Guide to Split-Screen Streaming

As a broadcaster, there are a wide variety of effects you can add to enhance your video stream. One of the more technically challenging effects is split-screen streaming. With the split-screen steaming effect, users combine two (or more) live video streams into a single presentation. Each discrete view maintains in its own section of the screen, so that the viewer sees all the streams simultaneously.

So why take the time to learn how to do split-screen streaming? Some potential use cases for this feature include:

  • Streaming a complicated live event. For example a concert filmed from multiple angles, video focuses on more than one participant, or wanting two or more views on screen at the same moment.
  • Broadcasting an interview, while both the interviewer and the subject appear on screen at once. With split-screen streaming, both sides of the discussion are not only audible to viewers concurrently, but visible too.
  • Showing a close-up of a process detail, along with a wider view of the whole process. For example, in how-to videos streamed from your website or via social media sites.

Unfortunately, most encoders aren’t designed to make split-screen streaming easy. In fact, in many cases a work-around is necessary. That said, split-screen streaming isn’t so challenging when streaming a recorded video (VOD). However, this process does become more challenging for live streaming.

In this article, we’ll walk you through split-screen streaming solutions to help you make the most of this feature with your live broadcasts. Specifically, we’ll cover workarounds for dual broadcast channel and multiple computers. We’ll wrap things up with a review of the Discover Video Multimedia Encoder for use with split-screen streaming.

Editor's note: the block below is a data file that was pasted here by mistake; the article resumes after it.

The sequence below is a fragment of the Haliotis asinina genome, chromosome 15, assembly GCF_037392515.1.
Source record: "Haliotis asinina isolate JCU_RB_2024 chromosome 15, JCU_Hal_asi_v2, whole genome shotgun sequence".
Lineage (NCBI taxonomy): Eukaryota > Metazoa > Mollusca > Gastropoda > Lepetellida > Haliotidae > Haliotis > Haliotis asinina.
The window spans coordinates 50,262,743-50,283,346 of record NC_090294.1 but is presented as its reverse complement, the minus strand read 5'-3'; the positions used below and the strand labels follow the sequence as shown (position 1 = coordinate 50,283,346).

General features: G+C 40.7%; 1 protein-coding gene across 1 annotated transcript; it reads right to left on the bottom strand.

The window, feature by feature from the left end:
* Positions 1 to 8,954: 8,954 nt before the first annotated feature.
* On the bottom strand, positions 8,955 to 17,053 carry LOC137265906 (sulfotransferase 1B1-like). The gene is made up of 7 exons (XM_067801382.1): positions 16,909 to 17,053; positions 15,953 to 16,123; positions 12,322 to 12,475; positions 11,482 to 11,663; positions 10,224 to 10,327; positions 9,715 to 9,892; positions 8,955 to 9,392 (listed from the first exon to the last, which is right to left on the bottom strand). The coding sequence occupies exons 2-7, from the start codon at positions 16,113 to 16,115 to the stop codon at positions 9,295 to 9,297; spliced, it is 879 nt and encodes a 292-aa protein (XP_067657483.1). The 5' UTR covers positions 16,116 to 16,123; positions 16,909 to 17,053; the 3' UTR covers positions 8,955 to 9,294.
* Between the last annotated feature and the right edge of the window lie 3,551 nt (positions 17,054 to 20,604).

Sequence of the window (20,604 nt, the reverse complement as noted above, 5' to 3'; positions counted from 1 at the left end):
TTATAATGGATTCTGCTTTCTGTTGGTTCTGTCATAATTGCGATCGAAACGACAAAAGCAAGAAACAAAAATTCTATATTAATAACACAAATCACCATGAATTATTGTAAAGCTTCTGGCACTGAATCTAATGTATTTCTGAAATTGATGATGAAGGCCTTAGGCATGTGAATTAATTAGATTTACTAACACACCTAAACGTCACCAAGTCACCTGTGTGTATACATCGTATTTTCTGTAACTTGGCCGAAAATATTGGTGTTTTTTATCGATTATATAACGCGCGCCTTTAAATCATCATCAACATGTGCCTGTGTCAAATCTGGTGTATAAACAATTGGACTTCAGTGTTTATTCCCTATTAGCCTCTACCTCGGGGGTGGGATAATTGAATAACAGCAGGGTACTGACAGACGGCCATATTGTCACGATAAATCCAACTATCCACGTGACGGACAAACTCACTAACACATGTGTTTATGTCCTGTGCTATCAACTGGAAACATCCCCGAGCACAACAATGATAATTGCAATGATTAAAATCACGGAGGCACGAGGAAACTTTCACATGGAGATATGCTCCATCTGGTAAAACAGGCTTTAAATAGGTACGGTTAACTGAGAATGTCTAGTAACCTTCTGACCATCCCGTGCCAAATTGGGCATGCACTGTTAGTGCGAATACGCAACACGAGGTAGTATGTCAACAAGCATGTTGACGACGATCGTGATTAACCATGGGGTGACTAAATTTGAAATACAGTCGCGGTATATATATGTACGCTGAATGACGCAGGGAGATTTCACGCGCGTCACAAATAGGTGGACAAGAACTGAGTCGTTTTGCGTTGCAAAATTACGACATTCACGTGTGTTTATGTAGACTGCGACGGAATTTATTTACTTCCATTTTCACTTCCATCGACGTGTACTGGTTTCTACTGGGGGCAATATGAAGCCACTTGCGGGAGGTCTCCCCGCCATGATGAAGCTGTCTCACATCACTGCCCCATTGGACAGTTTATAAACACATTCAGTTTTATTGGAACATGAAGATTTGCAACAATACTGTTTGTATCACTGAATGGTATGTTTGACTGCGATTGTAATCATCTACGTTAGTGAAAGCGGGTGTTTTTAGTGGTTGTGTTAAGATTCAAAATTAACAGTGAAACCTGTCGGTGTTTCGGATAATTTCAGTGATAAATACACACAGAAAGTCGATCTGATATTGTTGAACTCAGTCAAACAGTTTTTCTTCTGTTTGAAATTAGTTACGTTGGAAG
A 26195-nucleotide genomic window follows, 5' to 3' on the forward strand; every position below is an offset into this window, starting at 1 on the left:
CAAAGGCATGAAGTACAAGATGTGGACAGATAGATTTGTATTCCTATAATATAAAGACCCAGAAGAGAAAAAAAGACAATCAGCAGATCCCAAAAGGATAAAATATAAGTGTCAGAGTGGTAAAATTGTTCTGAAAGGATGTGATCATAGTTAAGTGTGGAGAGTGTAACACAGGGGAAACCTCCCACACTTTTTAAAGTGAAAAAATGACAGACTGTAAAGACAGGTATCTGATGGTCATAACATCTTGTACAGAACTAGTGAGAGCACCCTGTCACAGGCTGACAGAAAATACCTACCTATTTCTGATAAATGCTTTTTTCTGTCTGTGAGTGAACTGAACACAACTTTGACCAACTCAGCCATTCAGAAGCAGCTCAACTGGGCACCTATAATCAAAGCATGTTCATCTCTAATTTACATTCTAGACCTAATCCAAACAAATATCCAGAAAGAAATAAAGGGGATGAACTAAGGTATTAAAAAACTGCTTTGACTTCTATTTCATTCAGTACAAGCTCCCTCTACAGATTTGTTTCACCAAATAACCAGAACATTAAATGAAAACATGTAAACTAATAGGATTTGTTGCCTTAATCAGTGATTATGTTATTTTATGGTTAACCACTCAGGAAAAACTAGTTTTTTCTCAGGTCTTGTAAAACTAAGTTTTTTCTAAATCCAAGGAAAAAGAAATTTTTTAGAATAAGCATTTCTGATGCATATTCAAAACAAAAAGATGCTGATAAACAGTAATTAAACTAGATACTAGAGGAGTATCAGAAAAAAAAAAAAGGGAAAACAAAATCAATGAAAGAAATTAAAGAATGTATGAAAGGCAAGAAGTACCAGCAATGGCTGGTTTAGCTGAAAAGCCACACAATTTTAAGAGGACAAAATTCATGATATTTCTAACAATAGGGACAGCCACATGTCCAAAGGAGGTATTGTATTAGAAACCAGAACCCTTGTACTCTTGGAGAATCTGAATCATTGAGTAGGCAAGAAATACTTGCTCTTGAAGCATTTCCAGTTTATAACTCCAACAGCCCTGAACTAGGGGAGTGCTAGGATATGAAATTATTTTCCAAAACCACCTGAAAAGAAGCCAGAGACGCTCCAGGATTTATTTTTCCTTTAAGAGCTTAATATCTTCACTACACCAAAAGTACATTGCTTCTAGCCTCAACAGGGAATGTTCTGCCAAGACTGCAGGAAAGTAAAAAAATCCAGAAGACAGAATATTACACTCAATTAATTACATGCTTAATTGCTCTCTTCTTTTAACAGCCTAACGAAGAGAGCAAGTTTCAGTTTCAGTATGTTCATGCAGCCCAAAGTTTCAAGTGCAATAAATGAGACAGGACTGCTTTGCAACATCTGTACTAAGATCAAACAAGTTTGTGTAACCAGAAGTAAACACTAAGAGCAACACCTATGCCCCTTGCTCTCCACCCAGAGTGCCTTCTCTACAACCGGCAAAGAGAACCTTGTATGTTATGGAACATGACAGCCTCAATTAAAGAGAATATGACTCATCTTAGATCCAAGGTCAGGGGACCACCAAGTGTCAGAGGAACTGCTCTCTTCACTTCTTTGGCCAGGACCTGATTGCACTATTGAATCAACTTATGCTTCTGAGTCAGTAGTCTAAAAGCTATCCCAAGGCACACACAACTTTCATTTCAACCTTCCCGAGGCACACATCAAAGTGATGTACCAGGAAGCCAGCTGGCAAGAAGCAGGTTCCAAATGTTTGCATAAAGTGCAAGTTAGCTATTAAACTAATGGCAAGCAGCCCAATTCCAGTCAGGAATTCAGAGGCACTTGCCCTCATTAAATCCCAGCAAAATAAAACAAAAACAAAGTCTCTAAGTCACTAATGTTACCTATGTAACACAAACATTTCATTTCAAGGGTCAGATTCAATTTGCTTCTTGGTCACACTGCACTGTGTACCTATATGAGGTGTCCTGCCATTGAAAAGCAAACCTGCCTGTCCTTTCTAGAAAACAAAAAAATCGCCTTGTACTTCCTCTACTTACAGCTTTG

Dual Broadcast Channel Workaround

One potential workaround for split-screen streaming involves using 2+ broadcast channels, each with its own screen. Then, you can stream live video through each camera feed or source in a single channel. Next, simply place embedding codes on the page where you want to display the video. That way, the two videos appear side by side, as shown below:

Split Screen Streaming

However, there are several rather severe drawbacks to this approach. First, two broadcast channels effectively double the bandwidth not only for broadcasting but also for viewing. As a result, you may incur additional charges from your online video platform.

More problematic, this workaround results in a lack of options for the viewer. Viewers must click on the two videos separately; they can’t play them in full-screen mode, as that will show only one video at a time. This can give an unprofessional feel to your broadcast.

The one real advantage to a dual broadcast channel workaround– it’s fairly easy to acheive. In situations where it’s not important to give your broadcast a polished, professional appearance — for example, when you’re making the broadcast purely for information purposes — this may be the best way to approach it.

Multiple-Computer Workaround

Split Screen StreamingAnother way to achieve a split-screen effect is via multiple computers (one for each camera view). Then, you combine the input from each computer into a single stream to broadcast. This method is fairly expensive, however. Like the dual broadcast channel workaround, this too presents new technical challenges, which we’ll cover shortly.

To set up this workaround, each camera or other video feed source (such as a video game program) must display on a distinct computer. Make sure all computers connect to the same network. Then, run the encoding software on another computer to create the final broadcast. Create a screen capture (in Wirecast, a “Desktop Presenter”) for each of the computers. Finally, put them all together in the final broadcast in your desired configuration.